Community-Based Tools in Science

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"An online revolution is changing the way we think about obtaining information. By facilitating interaction between users in an online community, new tools harness the collective wisdom of their participants to identify and critically review information.

Community-based tools have the potential to revolutionize access to scientific information but, like all tools, are not without their limitations. First, the information obtained by community tools is subject to the biases of the users generating the information. As a result, we must continue to critically evaluate the information received from these tools. Fortunately, community members often, through civil discourse or amendments, provide checks on bad or incorrect information coming from other members, minimizing these types of problems. Second, these tools are not designed to replace conventional search engines. We should be clear that search engines provide a great utility to the scientific community and certainly have their place in research, especially when probing a new subject for ideas." (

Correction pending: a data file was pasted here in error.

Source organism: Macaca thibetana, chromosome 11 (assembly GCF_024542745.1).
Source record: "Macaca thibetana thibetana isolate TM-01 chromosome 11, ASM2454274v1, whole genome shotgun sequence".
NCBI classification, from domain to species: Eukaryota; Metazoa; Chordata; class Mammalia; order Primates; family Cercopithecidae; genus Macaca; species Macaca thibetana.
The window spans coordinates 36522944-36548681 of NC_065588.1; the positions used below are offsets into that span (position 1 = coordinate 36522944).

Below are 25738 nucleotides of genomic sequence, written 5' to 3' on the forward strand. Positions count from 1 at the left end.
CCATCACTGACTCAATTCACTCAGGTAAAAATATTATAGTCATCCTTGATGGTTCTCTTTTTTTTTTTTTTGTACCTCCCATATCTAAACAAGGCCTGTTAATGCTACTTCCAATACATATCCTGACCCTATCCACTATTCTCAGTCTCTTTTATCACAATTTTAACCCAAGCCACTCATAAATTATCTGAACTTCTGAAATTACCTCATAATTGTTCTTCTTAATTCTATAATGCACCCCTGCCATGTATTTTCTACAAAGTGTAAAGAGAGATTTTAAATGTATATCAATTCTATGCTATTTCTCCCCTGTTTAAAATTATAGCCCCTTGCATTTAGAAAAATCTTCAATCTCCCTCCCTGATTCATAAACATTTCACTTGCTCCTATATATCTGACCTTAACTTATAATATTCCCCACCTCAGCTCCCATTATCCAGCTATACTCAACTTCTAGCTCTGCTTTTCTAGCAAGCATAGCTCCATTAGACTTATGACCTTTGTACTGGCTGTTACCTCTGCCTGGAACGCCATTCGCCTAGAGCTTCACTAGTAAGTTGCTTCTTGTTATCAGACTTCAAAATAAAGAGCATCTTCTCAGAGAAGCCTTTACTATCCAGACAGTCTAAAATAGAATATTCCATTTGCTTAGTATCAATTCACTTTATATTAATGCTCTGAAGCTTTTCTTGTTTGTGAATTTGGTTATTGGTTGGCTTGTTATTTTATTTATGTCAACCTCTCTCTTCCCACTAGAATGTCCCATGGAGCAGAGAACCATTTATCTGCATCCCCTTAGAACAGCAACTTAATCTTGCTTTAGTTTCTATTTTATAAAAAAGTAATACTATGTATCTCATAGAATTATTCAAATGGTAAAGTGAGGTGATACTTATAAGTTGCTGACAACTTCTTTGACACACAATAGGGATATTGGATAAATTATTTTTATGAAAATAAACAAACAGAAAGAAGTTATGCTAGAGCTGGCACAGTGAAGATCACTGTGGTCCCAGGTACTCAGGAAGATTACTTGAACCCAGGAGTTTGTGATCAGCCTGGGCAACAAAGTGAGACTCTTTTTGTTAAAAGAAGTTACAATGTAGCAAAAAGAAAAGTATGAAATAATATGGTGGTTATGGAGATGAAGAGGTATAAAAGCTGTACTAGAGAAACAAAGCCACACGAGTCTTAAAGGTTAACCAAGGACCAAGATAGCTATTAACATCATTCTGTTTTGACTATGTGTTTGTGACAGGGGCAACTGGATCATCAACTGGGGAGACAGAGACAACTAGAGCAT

a reference management and social bookmarking tool such as Connotea

search for community members with a particular knowledge set: SIPHS

identifying comments made on life science blogs that are pertinent to particular journal papers: Postgenomic

utilizing a community of experts to curate database information, such as the Neurospora Crassa Community Annotation Project


Author of the above review are:

Thomas J. Sharpton is a co-founder of SIPHS LLC, and is a Ph.D. candidate in microbiology at University of California Berkeley, Berkeley, California, United States. E-mail: [email protected]. Arpan A. Jhaveri is a co-founder of SIPHS LLC, and holds a master's degree in computer science from Boston University, Boston, Massachusetts, United States